The vandalism in Kurdistan followed violent clashes between government forces and protesters on Thursday in which at least two people were killed.
Unrest has gripped Iraqi cities in recent days as impoverished southern residents demand government action to improve their job prospects and an end to the corruption they say invades many provincial leaderships. The semi-autonomous northern Kurdish regions are comparatively more prosperous, but residents there, too, have added their voices to the discontent engulfing the Middle East.
Kurdistan President Massoud Barzani blamed the violence in Sulaymaniyah on "enemies trying to create sedition and chaos," and vowed that the region's leaders would restore order and bring instigators and vandals to justice.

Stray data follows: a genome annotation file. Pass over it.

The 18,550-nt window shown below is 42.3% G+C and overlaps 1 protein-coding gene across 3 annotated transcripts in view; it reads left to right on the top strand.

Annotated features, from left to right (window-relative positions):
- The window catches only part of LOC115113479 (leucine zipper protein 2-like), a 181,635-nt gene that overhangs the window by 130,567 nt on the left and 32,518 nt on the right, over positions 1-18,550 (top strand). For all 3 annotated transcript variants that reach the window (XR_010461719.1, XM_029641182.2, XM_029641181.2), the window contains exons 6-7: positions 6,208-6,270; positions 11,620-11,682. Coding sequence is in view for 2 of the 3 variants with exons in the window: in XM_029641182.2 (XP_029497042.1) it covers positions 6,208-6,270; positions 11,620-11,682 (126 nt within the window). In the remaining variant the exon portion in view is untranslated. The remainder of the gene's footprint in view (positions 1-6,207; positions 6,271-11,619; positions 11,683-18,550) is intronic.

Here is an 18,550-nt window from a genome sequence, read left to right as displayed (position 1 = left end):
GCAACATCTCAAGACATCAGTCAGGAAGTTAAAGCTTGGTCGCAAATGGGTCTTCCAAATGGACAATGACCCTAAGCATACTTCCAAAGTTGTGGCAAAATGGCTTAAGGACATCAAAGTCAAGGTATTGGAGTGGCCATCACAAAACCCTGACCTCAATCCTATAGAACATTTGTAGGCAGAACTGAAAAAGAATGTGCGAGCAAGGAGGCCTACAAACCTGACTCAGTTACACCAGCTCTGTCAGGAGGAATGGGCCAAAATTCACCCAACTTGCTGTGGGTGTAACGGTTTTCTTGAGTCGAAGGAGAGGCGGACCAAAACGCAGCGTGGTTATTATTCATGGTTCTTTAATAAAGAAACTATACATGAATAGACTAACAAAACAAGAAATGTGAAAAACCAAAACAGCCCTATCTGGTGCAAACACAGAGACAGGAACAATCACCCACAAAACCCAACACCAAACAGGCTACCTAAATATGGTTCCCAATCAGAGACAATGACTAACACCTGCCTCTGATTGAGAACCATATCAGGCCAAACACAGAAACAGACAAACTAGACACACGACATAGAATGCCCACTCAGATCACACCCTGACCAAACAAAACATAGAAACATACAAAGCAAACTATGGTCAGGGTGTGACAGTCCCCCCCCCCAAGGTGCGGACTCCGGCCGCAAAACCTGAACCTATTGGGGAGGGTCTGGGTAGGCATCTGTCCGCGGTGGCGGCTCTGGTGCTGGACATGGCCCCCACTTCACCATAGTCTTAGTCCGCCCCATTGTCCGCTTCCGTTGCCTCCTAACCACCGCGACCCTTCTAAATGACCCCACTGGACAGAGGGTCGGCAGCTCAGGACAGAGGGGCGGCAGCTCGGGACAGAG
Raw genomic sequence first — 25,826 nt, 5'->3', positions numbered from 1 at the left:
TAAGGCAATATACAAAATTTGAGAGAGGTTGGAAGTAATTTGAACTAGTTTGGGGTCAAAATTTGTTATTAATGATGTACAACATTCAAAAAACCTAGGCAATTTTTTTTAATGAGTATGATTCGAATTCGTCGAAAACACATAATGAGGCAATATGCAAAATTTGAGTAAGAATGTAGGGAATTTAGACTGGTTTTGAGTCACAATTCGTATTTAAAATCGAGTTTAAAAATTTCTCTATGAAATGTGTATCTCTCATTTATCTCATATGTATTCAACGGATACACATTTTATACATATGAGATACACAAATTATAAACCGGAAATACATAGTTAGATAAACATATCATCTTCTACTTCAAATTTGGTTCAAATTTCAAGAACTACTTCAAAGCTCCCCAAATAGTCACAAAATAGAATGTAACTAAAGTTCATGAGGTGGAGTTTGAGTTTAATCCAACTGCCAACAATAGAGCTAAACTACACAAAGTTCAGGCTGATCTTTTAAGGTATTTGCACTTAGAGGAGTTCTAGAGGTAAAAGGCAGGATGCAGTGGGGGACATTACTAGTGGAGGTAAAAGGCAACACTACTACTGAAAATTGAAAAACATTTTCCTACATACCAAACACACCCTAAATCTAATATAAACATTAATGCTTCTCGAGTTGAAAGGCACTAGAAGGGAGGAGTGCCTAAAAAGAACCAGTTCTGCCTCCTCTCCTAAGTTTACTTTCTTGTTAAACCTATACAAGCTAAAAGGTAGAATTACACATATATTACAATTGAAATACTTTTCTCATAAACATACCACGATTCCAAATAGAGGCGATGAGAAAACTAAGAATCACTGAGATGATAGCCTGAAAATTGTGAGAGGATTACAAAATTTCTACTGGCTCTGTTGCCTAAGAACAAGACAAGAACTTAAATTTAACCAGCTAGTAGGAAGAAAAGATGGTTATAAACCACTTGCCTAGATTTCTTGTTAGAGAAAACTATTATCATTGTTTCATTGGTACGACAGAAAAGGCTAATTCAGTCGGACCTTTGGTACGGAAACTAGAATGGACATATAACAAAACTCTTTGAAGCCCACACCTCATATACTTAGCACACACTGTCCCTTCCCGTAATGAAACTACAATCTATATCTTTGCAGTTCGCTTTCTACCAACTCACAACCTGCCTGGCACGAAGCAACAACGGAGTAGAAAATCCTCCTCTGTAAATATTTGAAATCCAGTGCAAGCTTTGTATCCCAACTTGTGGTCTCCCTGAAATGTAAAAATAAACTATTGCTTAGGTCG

Barzani's warning echoed that of Iraqi Prime Minister Nouri Maliki a day earlier when he said peaceful demonstrations were permissible but violent actions would be punished.
"I welcome those who demonstrate peacefully for their legitimate rights, but I am not in favor of those who exploit those claims to incite riots," Maliki told reporters in Baghdad.
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